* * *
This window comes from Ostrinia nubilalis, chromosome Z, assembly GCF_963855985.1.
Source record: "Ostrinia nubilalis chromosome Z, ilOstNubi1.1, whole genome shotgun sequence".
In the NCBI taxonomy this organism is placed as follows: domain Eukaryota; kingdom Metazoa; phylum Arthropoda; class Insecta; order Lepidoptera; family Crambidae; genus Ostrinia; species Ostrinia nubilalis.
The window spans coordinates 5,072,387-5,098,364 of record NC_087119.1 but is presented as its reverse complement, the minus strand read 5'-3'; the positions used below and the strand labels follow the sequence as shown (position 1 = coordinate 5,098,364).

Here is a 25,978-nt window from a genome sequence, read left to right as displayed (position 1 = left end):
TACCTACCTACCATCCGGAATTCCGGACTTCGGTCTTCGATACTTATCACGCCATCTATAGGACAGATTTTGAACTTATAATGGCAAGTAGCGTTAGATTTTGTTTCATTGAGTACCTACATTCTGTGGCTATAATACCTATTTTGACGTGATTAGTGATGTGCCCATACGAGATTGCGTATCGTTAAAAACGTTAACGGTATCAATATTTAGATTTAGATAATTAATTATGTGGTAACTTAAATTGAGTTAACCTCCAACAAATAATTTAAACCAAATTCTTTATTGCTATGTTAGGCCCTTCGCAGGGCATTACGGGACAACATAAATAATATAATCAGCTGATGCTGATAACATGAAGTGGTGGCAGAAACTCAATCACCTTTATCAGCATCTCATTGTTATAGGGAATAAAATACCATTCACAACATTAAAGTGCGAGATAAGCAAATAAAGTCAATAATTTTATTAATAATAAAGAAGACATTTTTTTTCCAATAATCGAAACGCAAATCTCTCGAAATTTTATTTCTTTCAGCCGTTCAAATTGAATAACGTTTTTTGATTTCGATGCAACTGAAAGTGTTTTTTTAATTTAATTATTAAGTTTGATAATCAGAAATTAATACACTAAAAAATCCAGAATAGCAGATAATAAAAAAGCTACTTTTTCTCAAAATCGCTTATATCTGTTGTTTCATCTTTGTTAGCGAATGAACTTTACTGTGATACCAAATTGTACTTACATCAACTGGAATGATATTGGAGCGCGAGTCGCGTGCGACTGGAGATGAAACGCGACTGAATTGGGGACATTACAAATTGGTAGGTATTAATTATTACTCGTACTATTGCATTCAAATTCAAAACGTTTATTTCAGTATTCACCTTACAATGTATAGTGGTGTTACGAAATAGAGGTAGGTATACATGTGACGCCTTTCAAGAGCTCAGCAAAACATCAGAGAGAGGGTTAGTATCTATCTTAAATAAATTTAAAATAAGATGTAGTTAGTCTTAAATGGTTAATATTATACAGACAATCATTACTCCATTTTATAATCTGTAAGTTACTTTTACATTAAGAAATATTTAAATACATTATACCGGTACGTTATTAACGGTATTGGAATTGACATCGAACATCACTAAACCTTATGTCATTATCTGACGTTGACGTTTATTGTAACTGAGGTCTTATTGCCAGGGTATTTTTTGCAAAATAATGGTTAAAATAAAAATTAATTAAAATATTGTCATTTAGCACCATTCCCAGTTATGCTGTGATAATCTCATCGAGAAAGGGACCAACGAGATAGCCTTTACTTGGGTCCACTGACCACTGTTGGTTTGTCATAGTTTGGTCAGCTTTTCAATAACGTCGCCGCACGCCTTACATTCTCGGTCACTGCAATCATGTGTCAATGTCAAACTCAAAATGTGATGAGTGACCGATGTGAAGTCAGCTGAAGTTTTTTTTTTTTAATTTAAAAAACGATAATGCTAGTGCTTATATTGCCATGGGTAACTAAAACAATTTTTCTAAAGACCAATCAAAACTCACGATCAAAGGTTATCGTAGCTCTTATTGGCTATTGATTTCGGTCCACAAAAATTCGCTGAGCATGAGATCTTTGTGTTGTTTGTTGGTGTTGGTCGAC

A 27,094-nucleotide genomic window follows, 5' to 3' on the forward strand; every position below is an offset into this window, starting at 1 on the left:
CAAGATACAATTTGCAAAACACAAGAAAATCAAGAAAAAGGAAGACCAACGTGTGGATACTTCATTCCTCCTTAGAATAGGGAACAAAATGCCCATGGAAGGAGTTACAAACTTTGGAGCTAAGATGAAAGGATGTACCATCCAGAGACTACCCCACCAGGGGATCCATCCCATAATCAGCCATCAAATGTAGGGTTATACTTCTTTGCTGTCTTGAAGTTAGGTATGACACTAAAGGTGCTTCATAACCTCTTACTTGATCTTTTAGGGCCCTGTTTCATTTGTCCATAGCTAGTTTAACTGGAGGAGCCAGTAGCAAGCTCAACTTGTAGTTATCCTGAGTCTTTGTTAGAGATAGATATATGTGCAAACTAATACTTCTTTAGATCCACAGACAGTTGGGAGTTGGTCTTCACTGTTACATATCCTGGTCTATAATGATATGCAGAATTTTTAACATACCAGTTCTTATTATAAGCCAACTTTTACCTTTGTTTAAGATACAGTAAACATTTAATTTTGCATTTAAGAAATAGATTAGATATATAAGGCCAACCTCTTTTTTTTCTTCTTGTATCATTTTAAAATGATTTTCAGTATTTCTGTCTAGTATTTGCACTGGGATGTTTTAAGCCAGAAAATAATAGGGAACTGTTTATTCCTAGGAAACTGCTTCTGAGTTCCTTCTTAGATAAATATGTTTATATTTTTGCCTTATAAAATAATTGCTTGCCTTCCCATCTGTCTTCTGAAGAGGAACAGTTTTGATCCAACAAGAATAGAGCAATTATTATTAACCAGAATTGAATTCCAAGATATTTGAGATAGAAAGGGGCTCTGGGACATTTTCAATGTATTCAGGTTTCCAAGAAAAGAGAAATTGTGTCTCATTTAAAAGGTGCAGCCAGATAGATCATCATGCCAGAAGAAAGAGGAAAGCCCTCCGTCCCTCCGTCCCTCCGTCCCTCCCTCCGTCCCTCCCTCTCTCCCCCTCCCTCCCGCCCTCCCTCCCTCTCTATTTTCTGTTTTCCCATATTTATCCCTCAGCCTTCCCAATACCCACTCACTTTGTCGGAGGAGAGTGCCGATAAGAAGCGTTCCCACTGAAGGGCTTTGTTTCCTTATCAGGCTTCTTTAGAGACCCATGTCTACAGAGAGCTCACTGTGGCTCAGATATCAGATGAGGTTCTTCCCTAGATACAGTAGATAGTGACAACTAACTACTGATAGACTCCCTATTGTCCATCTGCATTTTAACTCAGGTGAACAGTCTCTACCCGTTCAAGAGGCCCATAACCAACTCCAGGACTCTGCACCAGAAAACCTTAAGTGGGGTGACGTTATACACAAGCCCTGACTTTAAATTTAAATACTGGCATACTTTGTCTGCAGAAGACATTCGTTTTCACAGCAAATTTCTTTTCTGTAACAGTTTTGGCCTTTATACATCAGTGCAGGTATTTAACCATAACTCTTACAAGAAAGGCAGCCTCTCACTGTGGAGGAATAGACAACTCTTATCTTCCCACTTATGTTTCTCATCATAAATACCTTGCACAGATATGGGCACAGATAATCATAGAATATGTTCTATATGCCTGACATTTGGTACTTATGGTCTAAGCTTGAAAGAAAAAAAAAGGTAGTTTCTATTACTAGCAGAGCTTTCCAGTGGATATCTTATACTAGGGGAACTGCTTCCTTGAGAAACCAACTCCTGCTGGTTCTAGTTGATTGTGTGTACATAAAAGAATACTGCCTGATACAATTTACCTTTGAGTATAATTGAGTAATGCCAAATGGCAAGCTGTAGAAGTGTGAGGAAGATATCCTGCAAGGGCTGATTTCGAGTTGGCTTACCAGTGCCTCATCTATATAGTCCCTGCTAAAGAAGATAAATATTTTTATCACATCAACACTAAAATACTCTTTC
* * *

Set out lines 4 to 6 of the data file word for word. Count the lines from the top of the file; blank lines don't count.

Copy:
The window spans coordinates 5,072,387-5,098,364 of record NC_087119.1 but is presented as its reverse complement, the minus strand read 5'-3'; the positions used below and the strand labels follow the sequence as shown (position 1 = coordinate 5,098,364).

Here is a 25,978-nt window from a genome sequence, read left to right as displayed (position 1 = left end):
TACCTACCTACCATCCGGAATTCCGGACTTCGGTCTTCGATACTTATCACGCCATCTATAGGACAGATTTTGAACTTATAATGGCAAGTAGCGTTAGATTTTGTTTCATTGAGTACCTACATTCTGTGGCTATAATACCTATTTTGACGTGATTAGTGATGTGCCCATACGAGATTGCGTATCGTTAAAAACGTTAACGGTATCAATATTTAGATTTAGATAATTAATTATGTGGTAACTTAAATTGAGTTAACCTCCAACAAATAATTTAAACCAAATTCTTTATTGCTATGTTAGGCCCTTCGCAGGGCATTACGGGACAACATAAATAATATAATCAGCTGATGCTGATAACATGAAGTGGTGGCAGAAACTCAATCACCTTTATCAGCATCTCATTGTTATAGGGAATAAAATACCATTCACAACATTAAAGTGCGAGATAAGCAAATAAAGTCAATAATTTTATTAATAATAAAGAAGACATTTTTTTTCCAATAATCGAAACGCAAATCTCTCGAAATTTTATTTCTTTCAGCCGTTCAAATTGAATAACGTTTTTTGATTTCGATGCAACTGAAAGTGTTTTTTTAATTTAATTATTAAGTTTGATAATCAGAAATTAATACACTAAAAAATCCAGAATAGCAGATAATAAAAAAGCTACTTTTTCTCAAAATCGCTTATATCTGTTGTTTCATCTTTGTTAGCGAATGAACTTTACTGTGATACCAAATTGTACTTACATCAACTGGAATGATATTGGAGCGCGAGTCGCGTGCGACTGGAGATGAAACGCGACTGAATTGGGGACATTACAAATTGGTAGGTATTAATTATTACTCGTACTATTGCATTCAAATTCAAAACGTTTATTTCAGTATTCACCTTACAATGTATAGTGGTGTTACGAAATAGAGGTAGGTATACATGTGACGCCTTTCAAGAGCTCAGCAAAACATCAGAGAGAGGGTTAGTATCTATCTTAAATAAATTTAAAATAAGATGTAGTTAGTCTTAAATGGTTAATATTATACAGACAATCATTACTCCATTTTATAATCTGTAAGTTACTTTTACATTAAGAAATATTTAAATACATTATACCGGTACGTTATTAACGGTATTGGAATTGACATCGAACATCACTAAACCTTATGTCATTATCTGACGTTGACGTTTATTGTAACTGAGGTCTTATTGCCAGGGTATTTTTTGCAAAATAATGGTTAAAATAAAAATTAATTAAAATATTGTCATTTAGCACCATTCCCAGTTATGCTGTGATAATCTCATCGAGAAAGGGACCAACGAGATAGCCTTTACTTGGGTCCACTGACCACTGTTGGTTTGTCATAGTTTGGTCAGCTTTTCAATAACGTCGCCGCACGCCTTACATTCTCGGTCACTGCAATCATGTGTCAATGTCAAACTCAAAATGTGATGAGTGACCGATGTGAAGTCAGCTGAAGTTTTTTTTTTTTAATTTAAAAAACGATAATGCTAGTGCTTATATTGCCATGGGTAACTAAAACAATTTTTCTAAAGACCAATCAAAACTCACGATCAAAGGTTATCGTAGCTCTTATTGGCTATTGATTTCGGTCCACAAAAATTCGCTGAGCATGAGATCTTTGTGTTGTTTGTTGGTGTTGGTCGAC